For pastures with noxious weed thistles, now is the time for spring herbicide applications, while the plants are still in the short rosette to bolted growth stages prior to flowering. Our extension publication, Guide for Weed, Disease, and Insect Management in Nebraska (EC-130), provides a cost comparison of labeled thistle noxious weeds control products.

For musk and plumeless thistles, the highest-rated spring control herbicides include: Chaparral®/Opensight®; Dicamba or 2,4D ester + Dicamba; Milestone® and Transline®.

Other labeled products include: 2,4-D ester; Cimarron Plus®; Curtail®; Grazon P+D; Redeem R&P; and Telar®.

Canada thistle is a perennial; therefore, fall control is the preferred time for herbicide applications. So, during spring and summer, it is recommended to prevent seed production by mowing once in June and again in July, along with applying inexpensive herbicides like 2,4-D (2 quarts per acre) or tank mixed dicamba and 2,4-D. Then, after the first fall frost but before the ground freezes, apply a labeled fall herbicide. Spring-labeled Canada thistle products include: Graslan L®; Method®; Grazon NXT; Chaparral/Opensight®; Tordon 22K or picloram 22K; Escort® or Cimarron Plus®; Wide Match®; Milestone®; or Transline®.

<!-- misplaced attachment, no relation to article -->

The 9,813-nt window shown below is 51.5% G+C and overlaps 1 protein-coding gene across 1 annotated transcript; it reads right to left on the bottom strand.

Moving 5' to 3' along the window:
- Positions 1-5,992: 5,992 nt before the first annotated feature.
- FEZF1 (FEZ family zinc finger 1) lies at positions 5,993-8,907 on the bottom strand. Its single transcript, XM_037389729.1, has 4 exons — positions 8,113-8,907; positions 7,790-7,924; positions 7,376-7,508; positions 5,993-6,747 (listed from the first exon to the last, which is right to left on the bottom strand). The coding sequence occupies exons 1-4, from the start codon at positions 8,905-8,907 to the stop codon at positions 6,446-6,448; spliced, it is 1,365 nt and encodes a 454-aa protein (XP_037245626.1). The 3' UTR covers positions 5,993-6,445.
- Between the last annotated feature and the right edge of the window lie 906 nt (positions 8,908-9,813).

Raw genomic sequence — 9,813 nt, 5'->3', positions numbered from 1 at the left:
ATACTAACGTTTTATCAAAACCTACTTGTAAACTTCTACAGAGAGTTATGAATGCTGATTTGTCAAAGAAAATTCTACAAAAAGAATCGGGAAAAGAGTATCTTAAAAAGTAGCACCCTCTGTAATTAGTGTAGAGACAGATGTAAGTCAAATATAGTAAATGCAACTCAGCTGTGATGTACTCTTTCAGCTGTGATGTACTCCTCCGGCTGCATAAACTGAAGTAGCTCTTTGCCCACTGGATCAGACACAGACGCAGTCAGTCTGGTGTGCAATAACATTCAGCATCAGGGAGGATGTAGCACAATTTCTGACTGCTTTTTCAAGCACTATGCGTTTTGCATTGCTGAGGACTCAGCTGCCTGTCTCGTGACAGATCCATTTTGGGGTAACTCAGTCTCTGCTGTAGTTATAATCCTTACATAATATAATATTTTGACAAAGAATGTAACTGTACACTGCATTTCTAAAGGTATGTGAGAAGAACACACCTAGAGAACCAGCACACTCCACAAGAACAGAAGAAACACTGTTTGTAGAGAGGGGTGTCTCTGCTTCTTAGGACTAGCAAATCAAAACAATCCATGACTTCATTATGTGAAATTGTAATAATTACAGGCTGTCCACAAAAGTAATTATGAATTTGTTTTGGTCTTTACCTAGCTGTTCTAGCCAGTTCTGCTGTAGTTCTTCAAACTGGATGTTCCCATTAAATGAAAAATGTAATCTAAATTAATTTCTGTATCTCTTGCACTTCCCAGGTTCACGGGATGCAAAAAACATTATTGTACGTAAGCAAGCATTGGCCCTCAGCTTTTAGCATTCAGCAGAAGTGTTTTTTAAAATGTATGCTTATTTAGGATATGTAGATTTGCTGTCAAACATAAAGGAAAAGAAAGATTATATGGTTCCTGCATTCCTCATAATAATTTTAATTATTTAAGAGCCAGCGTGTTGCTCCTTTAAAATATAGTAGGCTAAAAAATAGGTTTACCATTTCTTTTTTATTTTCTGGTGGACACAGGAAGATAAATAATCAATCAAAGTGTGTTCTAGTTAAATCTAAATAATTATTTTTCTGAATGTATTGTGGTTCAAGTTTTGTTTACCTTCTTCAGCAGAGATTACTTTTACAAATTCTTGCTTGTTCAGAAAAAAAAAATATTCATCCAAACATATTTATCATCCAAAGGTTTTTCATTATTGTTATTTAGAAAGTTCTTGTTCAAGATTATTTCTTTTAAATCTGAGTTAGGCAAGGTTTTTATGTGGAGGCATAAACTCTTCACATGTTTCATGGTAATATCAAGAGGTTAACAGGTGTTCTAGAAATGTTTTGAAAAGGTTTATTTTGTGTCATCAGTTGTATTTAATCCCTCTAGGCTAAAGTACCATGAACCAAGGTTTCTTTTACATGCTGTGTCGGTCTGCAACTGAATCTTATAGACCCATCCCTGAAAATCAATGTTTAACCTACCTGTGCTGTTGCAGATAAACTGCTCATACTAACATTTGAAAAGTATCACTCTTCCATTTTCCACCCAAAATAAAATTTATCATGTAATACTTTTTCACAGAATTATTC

As always, read and follow product labels. For best spring control success, all herbicides must be sprayed in rosette, pre-bud to early spring flowering stages. After flowering, hand rogueing (using a hoe, corn knife or shovel) or mowing of flowering stalks are your remaining thistle control options.

Subscribe to Pasture and Forage Minute

Online Master of Science in Agronomy

With a focus on industry applications and research, the online program is designed with maximum flexibility for today's working professionals.

A field of corn.